What happened to The Daughters? 

"The years playing with Johnny dissolved when he had to leave the country over a legal matter. Johnny whacked a guy over the head with his guitar. I’m guessing the guy probably had it coming to him. There were lots of occasions when people in the front row thought it was okay to toss insults, beer or spit at us on stage without repercussions. Sometimes they found out it wasn’t a good idea.  As far as The Daughters, we ended up having an album produced in 1982 at Euphoria Sound Studios in Revere, Massachusetts, with Jimmy Miller who worked with the RolIing Stones, Motorhead and Traffic. It was a real pleasure to work with Jimmy – a very distinguished gentleman – and specially to hear his stories of working with such influential artists of that era.  The album we created was finally released a few years ago through Rave Up Records in Italy." 

Going forward, what influence did Thunders’ playing have on your subsequent bands? 

"I took that experience of just being confident on stage when I co-formed the Boston-based band, Two Saints. The band played up and down the East Coast, did three tours of the United Kingdom, released two albums and a handful of 45s. During the late 1990s, I played guitar in the English band Pussy Crush, contributing a couple of songs to their releases, and appearing with the band on John Peels' BBC radio show." 

You also fronted The Joe Mazzari Band and Jacknife Beat as well as recording a solo CD a few years ago, “Chasing 61 Ghosts,” which brings us to the present. Your newest band, 61 Ghosts, is about to hit the road. Looking back at the time you spent with Thunders, is there anything you still carry with you from what you call “crazy and chaotic years?” 

 "Playing with passion, confidence and conviction. I also learned that it’s okay to chase your dreams – from playing with someone you idolized as a teen driving around in Simon’s Maverick, listening to the New York Dolls 8-track tape, to the present, and I’m still as passionate being on the road and writing and recording new music with Dixie Deadwood."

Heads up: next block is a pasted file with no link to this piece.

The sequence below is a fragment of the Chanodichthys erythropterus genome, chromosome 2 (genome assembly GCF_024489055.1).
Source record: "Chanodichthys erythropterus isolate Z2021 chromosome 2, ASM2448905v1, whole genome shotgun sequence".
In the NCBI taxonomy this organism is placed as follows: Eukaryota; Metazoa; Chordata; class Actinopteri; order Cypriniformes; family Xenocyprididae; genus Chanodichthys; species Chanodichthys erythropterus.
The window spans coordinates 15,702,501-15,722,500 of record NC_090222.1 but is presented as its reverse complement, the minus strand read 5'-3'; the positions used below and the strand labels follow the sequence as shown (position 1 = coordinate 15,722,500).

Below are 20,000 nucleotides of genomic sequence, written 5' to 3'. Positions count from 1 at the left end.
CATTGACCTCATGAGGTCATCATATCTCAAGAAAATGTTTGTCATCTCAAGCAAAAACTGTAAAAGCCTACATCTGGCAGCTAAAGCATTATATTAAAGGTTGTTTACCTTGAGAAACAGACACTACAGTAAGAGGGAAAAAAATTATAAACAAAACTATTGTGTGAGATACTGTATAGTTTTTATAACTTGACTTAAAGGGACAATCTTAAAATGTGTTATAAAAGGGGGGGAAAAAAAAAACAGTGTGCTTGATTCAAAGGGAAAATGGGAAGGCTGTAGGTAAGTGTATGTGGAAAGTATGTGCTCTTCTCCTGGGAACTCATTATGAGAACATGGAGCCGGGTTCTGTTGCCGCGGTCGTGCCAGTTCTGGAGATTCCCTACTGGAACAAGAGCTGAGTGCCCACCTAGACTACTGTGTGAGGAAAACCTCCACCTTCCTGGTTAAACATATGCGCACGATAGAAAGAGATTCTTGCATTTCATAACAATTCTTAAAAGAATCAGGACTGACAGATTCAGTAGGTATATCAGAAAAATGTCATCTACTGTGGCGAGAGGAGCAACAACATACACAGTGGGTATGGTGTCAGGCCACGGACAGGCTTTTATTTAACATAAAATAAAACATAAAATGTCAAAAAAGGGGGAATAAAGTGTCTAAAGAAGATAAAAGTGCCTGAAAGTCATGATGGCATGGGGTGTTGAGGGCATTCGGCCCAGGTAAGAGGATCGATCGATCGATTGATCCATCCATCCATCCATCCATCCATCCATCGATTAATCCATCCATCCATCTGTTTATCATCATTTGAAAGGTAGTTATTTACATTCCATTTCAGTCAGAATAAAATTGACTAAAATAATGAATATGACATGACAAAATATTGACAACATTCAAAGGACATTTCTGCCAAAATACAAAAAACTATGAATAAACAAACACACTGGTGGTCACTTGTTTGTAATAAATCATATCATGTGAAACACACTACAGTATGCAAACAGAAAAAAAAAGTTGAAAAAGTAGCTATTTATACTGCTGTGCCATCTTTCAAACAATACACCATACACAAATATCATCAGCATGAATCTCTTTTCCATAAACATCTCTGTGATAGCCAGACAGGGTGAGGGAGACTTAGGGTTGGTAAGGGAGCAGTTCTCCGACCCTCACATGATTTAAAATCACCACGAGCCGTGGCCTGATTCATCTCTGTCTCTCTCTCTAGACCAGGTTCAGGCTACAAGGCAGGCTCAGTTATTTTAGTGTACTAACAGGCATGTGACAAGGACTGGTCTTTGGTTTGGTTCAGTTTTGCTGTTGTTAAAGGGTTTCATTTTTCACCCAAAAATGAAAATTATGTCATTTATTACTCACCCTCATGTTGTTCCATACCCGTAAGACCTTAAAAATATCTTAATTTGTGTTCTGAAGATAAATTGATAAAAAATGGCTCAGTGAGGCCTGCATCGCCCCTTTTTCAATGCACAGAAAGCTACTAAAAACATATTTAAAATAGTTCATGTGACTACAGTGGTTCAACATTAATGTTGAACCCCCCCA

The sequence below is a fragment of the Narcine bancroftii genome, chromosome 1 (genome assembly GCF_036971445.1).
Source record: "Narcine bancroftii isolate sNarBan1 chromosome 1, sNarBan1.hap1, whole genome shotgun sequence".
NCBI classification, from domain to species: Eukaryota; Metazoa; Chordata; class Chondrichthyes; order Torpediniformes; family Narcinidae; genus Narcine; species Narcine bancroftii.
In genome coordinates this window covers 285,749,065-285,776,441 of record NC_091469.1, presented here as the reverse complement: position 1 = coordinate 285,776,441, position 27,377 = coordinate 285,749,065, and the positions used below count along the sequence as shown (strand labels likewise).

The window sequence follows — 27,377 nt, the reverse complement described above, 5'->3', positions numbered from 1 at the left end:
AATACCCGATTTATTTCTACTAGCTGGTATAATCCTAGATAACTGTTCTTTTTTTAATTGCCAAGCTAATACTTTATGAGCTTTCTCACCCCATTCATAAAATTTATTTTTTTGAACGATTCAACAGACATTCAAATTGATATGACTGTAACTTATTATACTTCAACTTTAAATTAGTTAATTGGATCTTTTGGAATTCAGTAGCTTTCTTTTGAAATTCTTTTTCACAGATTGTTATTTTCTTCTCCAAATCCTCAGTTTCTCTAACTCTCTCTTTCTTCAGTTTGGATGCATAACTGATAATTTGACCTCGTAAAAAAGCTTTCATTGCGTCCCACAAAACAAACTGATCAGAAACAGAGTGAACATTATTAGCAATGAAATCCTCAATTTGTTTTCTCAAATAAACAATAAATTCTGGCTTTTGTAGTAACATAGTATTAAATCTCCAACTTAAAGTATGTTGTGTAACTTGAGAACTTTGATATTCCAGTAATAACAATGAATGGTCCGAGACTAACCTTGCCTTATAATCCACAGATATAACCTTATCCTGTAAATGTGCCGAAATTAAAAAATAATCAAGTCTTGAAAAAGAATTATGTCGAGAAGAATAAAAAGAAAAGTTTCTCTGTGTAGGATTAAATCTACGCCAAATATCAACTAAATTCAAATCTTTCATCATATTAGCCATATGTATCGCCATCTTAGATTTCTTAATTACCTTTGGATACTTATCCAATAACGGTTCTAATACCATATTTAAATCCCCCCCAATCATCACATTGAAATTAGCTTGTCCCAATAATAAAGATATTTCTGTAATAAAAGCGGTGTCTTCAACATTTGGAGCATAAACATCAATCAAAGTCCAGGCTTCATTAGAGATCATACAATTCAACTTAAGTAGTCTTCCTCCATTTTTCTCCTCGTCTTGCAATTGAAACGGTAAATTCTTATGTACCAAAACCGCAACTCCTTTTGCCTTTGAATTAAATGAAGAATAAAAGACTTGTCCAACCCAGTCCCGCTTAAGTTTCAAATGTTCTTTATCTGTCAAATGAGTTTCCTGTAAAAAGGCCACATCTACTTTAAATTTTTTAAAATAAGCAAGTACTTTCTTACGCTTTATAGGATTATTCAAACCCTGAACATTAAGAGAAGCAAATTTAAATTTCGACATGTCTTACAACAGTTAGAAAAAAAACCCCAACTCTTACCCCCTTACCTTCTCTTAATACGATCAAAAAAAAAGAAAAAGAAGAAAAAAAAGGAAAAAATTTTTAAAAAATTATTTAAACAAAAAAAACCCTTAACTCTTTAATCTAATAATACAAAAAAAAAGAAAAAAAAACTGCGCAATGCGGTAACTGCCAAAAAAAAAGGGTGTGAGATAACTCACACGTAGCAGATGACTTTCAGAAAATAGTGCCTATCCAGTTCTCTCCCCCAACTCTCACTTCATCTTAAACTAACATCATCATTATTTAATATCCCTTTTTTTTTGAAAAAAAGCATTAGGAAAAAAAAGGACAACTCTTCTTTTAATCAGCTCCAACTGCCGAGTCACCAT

Suzanne Laurent  is a freelance writer/photographer based in Portsmouth, N.H.  She is a regular contributor to the Portsmouth Herald and her work has been featured in the Eagle Tribune (No. Andover, Mass.), the Manchester (N.H.) Union Leader, New Hampshire Magazine, and Arts around Boston. For more information on this article, contact writer Suzanne Laurent at 603.475.0875 or

A road tested powerhouse of tenacious American blues throttled with grit and volume, the 61 Ghosts album, …to the edge, is a collection of half a dozen songs possessing a tradition all their own. Think of it as Mississippi hill country meets streetwise punk, creating a singular guitar-driven brand of music. With Joe Mazzari on lead guitar and vocals, Dixie Deadwood playing drums, percussion and adding backing vocals, get ready for the 61 Ghosts.  

 The Band’s Spectral Core    

Who is your favorite guitar player? Any 61 Ghosts fan will tell you Joe Mazzari and with good reason. Flanked by professionals Dixie and J.D., Mazzari, who recorded and toured with legendary New York Dolls axe slinger Johnny Thunders is clearly the heart and soul of 61 Ghosts. If there is any question, take a listen to “Heartbeat,” the opening track from the album and you can hear how the trio functions as a tightly knit crew with Joe at the helm. In between the guitar leads, rhythmic fretboard fills and lyrics, a Rolling Stones R&B-type of groove sets the pace. But there is more from …to the edge. While “World Gone Crazy” begins with a plugged-in almost stop-time swagger, “Show Me Your Scars” is an aggressively strummed acoustic cut of musical sincerity. “Passion Tipped Arrow,” the only other acoustic song on the album, is no less compelling. “If Tears Were Dirt” delivers a similar expressive edginess. Unplugged or electric, live and in the studio, Joe Mazzari and the Ghosts have the situation well covered. Surely …to the edge is among 2017’s best indie album picks. Available as a download or CD, the Ghosts next release will include vinyl. A Totally Domestic Sound from Joe’s weathered Gibson® and Dixie’s Peridore Custom Sticks drumsticks to the vintage Danelectro basses J.D. often handles, 61 Ghosts truly is an American band. That being said, the group has been likened to “being dragged behind an old Harley through the Americana Badlands.” Even the name makes you think of Bob Dylan’s famous “Highway 61 Revisited,” a street in the US, no doubt. In fact, 61 Ghosts will be bringing its show on the road for a European tour during 2018. We caught up with Joe Mazzari where he talks about the 61 Ghosts and other matters.